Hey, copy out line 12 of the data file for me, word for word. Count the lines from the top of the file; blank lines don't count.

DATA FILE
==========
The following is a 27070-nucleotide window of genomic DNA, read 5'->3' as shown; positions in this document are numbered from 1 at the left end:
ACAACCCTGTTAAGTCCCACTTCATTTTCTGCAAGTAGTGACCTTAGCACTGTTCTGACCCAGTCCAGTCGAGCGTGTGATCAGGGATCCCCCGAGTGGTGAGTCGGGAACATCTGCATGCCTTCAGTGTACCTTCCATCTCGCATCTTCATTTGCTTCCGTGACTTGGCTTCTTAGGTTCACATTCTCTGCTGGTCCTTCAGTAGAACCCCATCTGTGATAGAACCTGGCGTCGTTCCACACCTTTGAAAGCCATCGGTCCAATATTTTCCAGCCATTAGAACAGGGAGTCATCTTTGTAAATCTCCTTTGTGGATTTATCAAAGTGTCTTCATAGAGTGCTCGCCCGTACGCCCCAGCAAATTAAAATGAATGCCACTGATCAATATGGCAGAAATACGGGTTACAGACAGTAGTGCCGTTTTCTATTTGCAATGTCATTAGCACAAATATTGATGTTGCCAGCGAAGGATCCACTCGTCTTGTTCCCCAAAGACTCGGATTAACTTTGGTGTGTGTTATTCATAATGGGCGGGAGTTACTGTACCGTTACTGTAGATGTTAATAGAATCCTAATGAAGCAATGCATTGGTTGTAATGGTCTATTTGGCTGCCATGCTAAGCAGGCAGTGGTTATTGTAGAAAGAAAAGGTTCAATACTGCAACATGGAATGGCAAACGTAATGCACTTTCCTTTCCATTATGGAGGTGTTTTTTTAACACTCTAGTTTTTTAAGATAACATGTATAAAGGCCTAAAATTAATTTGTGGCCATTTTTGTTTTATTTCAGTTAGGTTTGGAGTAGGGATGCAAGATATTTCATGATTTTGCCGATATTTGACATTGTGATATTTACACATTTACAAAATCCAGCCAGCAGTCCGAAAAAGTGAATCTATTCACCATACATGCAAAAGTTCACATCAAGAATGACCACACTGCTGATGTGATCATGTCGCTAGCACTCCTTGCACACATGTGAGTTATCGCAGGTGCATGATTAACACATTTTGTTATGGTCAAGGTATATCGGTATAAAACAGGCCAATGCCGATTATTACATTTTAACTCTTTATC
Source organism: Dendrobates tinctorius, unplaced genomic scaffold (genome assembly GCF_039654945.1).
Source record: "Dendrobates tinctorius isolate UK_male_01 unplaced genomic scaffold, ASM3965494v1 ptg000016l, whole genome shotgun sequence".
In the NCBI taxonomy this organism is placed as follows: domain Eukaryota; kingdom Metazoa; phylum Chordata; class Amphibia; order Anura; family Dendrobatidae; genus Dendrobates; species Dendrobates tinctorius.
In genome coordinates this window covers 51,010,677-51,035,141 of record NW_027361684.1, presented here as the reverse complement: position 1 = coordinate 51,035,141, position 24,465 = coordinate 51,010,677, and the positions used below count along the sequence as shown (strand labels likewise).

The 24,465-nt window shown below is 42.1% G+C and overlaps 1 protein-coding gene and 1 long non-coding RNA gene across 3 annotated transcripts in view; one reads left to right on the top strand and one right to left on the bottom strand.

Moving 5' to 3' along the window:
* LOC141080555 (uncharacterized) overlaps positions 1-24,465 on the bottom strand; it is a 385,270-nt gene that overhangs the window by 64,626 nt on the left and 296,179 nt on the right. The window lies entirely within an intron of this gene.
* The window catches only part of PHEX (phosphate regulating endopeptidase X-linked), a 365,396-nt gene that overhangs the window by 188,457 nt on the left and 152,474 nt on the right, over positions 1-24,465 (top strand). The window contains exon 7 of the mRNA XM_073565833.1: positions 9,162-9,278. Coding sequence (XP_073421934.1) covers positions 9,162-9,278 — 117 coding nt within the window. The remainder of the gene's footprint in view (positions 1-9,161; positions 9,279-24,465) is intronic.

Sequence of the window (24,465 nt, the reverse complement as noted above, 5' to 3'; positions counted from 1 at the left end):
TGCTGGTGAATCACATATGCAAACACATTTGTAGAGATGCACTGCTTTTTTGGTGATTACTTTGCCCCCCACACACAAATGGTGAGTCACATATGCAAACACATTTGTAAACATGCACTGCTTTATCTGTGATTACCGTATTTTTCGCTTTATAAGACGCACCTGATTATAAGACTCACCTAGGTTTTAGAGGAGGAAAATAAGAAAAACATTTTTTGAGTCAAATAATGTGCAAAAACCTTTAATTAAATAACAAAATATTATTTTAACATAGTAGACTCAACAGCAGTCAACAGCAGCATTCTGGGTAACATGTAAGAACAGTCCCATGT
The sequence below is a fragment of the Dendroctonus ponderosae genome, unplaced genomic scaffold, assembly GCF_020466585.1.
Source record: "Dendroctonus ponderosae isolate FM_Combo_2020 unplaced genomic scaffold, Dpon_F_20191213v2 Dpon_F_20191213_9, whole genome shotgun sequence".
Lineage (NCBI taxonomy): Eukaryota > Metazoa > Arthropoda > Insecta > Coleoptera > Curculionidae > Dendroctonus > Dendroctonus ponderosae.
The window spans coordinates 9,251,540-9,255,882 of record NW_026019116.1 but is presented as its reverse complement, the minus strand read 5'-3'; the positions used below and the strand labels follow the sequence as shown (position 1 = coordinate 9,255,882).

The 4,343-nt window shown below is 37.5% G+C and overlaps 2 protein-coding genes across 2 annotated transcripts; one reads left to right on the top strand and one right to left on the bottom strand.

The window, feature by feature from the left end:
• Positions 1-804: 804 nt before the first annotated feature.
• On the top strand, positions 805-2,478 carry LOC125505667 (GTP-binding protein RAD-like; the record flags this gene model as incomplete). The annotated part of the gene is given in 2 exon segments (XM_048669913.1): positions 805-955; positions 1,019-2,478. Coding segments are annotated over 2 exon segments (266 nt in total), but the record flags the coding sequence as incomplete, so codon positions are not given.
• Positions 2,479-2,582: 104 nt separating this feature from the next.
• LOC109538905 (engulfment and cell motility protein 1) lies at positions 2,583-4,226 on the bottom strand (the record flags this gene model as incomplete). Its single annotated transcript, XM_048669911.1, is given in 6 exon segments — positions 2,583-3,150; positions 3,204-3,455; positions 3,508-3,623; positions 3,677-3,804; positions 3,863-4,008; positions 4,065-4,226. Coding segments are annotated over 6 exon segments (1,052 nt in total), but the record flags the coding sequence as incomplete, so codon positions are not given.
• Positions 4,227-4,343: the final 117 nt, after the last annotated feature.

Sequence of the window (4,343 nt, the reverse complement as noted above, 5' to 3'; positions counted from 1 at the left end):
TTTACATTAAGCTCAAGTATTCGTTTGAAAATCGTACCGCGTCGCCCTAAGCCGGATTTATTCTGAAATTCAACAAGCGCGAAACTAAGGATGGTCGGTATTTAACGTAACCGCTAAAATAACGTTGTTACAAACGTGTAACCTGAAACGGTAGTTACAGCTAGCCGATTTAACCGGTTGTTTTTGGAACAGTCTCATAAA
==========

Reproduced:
TGCTGGTGAATCACATATGCAAACACATTTGTAGAGATGCACTGCTTTTTTGGTGATTACTTTGCCCCCCACACACAAATGGTGAGTCACATATGCAAACACATTTGTAAACATGCACTGCTTTATCTGTGATTACCGTATTTTTCGCTTTATAAGACGCACCTGATTATAAGACTCACCTAGGTTTTAGAGGAGGAAAATAAGAAAAACATTTTTTGAGTCAAATAATGTGCAAAAACCTTTAATTAAATAACAAAATATTATTTTAACATAGTAGACTCAACAGCAGTCAACAGCAGCATTCTGGGTAACATGTAAGAACAGTCCCATGT